Advocacy Works: MassDOT Re-Prioritizes Basic Safety Upgrades For Somerville
On Wednesday evening, a follow-up public hearing on MassDOT’s proposed I-93 viaduct rehabilitation project found a significantly warmer reception from neighbors and elected officials after the state agency promised to prioritize sidewalk and crosswalk upgrades this year, before a major highway viaduct rehabilitation project begins in earnest.
As reported previously, state highway officials came under fire earlier this year for fast-tracking a $37 million project to repair the I-93 viaduct above Mystic Avenue, while the timeline for a planned $6 million safety project for the sidewalks and crosswalks on adjacent surface roadways, where reckless drivers regularly kill, maim, and threaten residents, remained uncertain.
The highway-first approach faced an intense backlash from Somerville residents and elected officials, many of whom rallied next to the McGrath Highway in May to memorialize victims of driver violence in the area and demand more immediate safety improvements.
In response, at a June meeting of the MassDOT governing board, highway administrator John Gulliver promised that the agency would accelerate key safety improvements around the intersections of Mystic Avenue and the McGrath Highway before the three-year highway viaduct repair project got underway.
Wednesday’s virtual public hearing offered a detailed look at what MassDOT is proposing for the area’s crosswalks and sidewalks. Here are some of the upgrades they plan to build within the next 12 months:
Work has already started at the intersection of Blakeley Avenue, next to the Stop & Shop supermarket, and McGrath Highway – the location where a hit-and-run driver killed Marshall Mac in April.
This week, MassDOT crews were already working to install a new crosswalk, traffic signal, and ADA-compliant curb ramps to facilitate safer pedestrian crossings between Foss Park and the supermarket.
“This improvement was actually activated and put into operation today,” said MassDOT District 4 Highway Director Paul Stedman at Wednesday’s virtual public hearing. “It is not fully complete, but it is up and operational so if a pedestrian wants to cross here they are safe to do so.”
One block to the north, MassDOT is planning new sidewalk connections and significant traffic calming around the Kensington Connector, one of the main walking routes between East Somerville and the Assembly Row development. This is where another hit-and-run driver killed Pauline Richards in July 2019.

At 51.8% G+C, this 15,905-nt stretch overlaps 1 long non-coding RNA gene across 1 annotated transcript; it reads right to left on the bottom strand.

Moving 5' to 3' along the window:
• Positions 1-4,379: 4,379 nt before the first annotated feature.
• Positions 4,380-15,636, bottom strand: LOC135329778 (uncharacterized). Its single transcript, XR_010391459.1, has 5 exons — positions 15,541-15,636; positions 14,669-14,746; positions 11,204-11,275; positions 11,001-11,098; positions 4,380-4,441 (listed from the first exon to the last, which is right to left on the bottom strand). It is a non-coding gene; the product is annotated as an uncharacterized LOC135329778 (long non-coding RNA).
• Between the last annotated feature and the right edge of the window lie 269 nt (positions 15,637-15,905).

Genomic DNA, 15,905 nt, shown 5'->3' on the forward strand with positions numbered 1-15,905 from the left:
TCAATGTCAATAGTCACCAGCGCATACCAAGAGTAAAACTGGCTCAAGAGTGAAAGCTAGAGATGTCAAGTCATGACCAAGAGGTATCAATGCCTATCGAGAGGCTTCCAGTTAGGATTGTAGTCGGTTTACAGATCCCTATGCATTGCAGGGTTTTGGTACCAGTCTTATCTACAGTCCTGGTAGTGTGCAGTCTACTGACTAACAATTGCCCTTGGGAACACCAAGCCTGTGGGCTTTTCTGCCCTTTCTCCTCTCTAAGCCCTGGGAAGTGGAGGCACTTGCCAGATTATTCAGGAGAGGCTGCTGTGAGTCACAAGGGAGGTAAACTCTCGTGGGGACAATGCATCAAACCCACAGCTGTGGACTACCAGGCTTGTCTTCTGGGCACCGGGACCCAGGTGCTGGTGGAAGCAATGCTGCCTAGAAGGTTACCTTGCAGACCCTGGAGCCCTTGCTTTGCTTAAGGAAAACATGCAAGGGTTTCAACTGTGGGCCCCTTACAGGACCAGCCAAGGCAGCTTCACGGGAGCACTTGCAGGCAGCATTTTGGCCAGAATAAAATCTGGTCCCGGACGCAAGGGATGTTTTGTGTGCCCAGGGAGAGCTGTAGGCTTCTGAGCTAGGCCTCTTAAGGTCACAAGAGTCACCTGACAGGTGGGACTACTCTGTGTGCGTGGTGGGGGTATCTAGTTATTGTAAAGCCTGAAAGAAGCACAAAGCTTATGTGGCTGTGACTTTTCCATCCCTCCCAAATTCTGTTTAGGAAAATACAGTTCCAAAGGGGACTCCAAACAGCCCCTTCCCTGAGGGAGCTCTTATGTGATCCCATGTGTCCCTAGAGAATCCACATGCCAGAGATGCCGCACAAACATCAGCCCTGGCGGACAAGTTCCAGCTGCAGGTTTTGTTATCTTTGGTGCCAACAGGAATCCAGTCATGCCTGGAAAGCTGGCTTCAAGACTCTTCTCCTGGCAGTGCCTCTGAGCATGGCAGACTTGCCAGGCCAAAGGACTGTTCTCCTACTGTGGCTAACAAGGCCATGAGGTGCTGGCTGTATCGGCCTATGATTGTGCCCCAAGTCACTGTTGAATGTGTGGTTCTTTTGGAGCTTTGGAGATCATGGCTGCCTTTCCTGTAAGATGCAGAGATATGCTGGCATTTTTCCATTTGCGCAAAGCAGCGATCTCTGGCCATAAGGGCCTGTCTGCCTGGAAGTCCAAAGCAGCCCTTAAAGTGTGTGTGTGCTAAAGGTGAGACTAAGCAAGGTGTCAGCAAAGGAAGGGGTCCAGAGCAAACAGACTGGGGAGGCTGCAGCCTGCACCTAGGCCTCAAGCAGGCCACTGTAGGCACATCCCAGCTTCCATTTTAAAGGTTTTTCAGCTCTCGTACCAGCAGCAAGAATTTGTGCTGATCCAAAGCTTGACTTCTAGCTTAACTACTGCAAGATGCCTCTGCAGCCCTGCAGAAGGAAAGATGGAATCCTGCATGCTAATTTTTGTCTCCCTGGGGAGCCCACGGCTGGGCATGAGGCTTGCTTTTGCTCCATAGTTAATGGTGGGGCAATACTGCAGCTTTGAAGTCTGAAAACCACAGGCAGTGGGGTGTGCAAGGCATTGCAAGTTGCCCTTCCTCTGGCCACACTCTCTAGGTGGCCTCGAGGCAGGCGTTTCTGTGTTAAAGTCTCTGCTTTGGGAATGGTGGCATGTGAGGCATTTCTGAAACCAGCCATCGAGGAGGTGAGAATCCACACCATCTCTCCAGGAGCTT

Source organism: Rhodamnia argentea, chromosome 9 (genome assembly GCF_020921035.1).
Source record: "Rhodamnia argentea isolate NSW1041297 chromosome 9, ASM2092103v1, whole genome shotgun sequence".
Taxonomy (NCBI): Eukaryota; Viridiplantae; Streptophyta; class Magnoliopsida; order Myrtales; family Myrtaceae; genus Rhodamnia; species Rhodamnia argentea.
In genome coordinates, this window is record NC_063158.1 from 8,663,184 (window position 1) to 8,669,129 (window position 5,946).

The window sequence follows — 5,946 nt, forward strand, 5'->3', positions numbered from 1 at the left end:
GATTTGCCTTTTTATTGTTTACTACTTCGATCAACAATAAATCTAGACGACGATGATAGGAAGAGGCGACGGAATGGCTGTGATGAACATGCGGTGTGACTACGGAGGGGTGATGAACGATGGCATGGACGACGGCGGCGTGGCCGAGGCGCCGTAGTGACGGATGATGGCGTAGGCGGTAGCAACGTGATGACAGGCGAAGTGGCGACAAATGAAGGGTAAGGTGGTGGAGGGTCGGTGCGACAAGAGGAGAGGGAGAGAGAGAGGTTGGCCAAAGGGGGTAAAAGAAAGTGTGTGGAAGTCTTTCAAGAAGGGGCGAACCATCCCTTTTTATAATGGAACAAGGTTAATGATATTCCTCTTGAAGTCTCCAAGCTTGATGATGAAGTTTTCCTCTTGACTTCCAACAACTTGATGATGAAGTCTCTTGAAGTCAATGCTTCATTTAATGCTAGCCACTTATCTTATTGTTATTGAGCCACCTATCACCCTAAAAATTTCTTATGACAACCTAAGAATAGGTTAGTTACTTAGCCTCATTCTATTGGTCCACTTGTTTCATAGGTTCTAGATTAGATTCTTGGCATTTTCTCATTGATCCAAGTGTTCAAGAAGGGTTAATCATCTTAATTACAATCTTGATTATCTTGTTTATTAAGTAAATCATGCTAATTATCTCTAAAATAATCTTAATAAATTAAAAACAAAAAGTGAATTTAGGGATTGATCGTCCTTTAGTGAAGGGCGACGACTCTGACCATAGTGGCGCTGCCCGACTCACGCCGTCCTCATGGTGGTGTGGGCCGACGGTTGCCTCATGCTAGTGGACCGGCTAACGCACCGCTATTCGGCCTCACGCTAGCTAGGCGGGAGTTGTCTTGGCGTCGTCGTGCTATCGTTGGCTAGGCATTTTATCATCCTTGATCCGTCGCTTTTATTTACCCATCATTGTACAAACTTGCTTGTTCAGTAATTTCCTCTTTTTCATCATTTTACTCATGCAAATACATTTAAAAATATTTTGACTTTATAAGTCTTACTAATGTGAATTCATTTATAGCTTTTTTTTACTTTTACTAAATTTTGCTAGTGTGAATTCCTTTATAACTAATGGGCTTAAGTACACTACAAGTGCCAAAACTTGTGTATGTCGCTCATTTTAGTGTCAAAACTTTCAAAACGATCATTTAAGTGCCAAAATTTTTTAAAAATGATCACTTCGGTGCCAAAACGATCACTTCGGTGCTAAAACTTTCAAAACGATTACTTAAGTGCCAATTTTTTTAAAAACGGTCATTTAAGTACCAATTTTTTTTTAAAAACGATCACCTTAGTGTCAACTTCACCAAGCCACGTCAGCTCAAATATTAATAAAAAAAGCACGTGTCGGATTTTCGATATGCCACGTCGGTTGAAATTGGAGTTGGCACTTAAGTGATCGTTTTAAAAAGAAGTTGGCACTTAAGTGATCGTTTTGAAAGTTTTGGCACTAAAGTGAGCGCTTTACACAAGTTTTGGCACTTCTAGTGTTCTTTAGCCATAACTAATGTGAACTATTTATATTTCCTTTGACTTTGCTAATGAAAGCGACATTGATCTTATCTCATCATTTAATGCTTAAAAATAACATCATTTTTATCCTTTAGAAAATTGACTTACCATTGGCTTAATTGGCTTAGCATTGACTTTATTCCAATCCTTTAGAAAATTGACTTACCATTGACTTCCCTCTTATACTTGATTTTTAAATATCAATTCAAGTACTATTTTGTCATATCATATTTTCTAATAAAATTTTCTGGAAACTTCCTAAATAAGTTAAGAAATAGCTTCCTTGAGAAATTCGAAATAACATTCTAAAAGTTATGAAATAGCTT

MassDOT plans to slow down drivers with a series of raised crosswalks, which give pedestrians greater visibility and also function as speed humps. A new sidewalk in the median of Mystic Avenue will also replace a well-worn goat path, giving pedestrians coming from the west a new, accessible shortcut towards the connector.
Another raised crosswalk (not pictured in this image) will be installed on the north side of the I-93 viaduct, where the Kensington Connector enters the Assembly Row development.
At the main intersection of McGrath Highway, Fellsway, and Mystic Ave., MassDOT isn’t proposing any immediate traffic calming improvements, but the agency will rebuild the area’s sidewalks and crosswalks to bring them up to basic accessibility standards – which will be a significant task, given how almost none of these crossings meet accessibility standards today.
Highway officials are still investigating the possibility of a curb extension to shorten crossing distances and slow down traffic on the northernmost leg of this intersection, where speeding I-93 off-ramp traffic has a free right-turn lane onto the Fellsway.
Finally, one block to the west, MassDOT will upgrade crosswalks at the Wheatland Avenue traffic signal, install a second crosswalk across Mystic Avenue to provide pedestrian access across all four legs of the intersection, and build a new sidewalk on the north side of Mystic Avenue, where the walking route is currently blocked by an old guardrail.
MassDOT also promised attendees that they would undertake a comprehensive study of sound walls for I-93 through East Somerville, which has been a top priority for the neighborhood and its elected officials.
Additional safety improvements, including more involved traffic-calming measures and a possible extension of the McGrath Highway road diet (which, under its current design, will terminate at Broadway one block south of Blakeley Avenue) are still under consideration for a future safety project.
The sidewalk and crosswalk upgrades being built this summer will implement many of the proposals from a larger federally-funded safety project for the area.
On Thursday, MassDOT officials confirmed that these improvements will be implemented through existing highway maintenance contracts, and that the $6 million budget for the future safety improvement project will remain intact for more substantive safety upgrades and traffic-calming changes, including possible road diets.
That safety project is still on track to begin construction in 2023, after design work in finalized in the coming months. A MassDOT official confirmed on Thursday that the agency hopes to host a formal design public hearing for that project later this year.